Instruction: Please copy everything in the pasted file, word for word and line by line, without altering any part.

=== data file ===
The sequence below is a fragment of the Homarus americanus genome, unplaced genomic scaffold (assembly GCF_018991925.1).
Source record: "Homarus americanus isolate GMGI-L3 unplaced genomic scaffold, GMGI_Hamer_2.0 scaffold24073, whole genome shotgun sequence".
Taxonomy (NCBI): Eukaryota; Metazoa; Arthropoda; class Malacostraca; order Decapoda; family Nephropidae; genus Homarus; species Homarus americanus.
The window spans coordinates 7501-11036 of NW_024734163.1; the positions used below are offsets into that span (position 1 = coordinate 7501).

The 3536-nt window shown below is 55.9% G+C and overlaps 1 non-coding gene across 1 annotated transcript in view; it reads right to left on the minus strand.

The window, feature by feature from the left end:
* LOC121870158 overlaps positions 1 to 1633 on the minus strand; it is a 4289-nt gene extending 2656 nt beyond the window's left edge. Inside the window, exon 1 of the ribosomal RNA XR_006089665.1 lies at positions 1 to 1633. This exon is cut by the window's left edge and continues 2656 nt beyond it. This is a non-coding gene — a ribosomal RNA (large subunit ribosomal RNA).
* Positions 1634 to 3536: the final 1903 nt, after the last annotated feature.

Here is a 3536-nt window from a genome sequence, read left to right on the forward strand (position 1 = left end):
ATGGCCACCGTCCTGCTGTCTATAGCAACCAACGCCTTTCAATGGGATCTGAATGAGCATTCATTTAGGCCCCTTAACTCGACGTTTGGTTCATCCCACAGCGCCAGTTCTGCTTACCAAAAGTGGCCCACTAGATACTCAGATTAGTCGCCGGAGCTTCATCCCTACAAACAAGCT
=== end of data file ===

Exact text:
The sequence below is a fragment of the Homarus americanus genome, unplaced genomic scaffold (assembly GCF_018991925.1).
Source record: "Homarus americanus isolate GMGI-L3 unplaced genomic scaffold, GMGI_Hamer_2.0 scaffold24073, whole genome shotgun sequence".
Taxonomy (NCBI): Eukaryota; Metazoa; Arthropoda; class Malacostraca; order Decapoda; family Nephropidae; genus Homarus; species Homarus americanus.
The window spans coordinates 7501-11036 of NW_024734163.1; the positions used below are offsets into that span (position 1 = coordinate 7501).

The 3536-nt window shown below is 55.9% G+C and overlaps 1 non-coding gene across 1 annotated transcript in view; it reads right to left on the minus strand.

The window, feature by feature from the left end:
* LOC121870158 overlaps positions 1 to 1633 on the minus strand; it is a 4289-nt gene extending 2656 nt beyond the window's left edge. Inside the window, exon 1 of the ribosomal RNA XR_006089665.1 lies at positions 1 to 1633. This exon is cut by the window's left edge and continues 2656 nt beyond it. This is a non-coding gene — a ribosomal RNA (large subunit ribosomal RNA).
* Positions 1634 to 3536: the final 1903 nt, after the last annotated feature.

Here is a 3536-nt window from a genome sequence, read left to right on the forward strand (position 1 = left end):
ATGGCCACCGTCCTGCTGTCTATAGCAACCAACGCCTTTCAATGGGATCTGAATGAGCATTCATTTAGGCCCCTTAACTCGACGTTTGGTTCATCCCACAGCGCCAGTTCTGCTTACCAAAAGTGGCCCACTAGATACTCAGATTAGTCGCCGGAGCTTCATCCCTACAAACAAGCT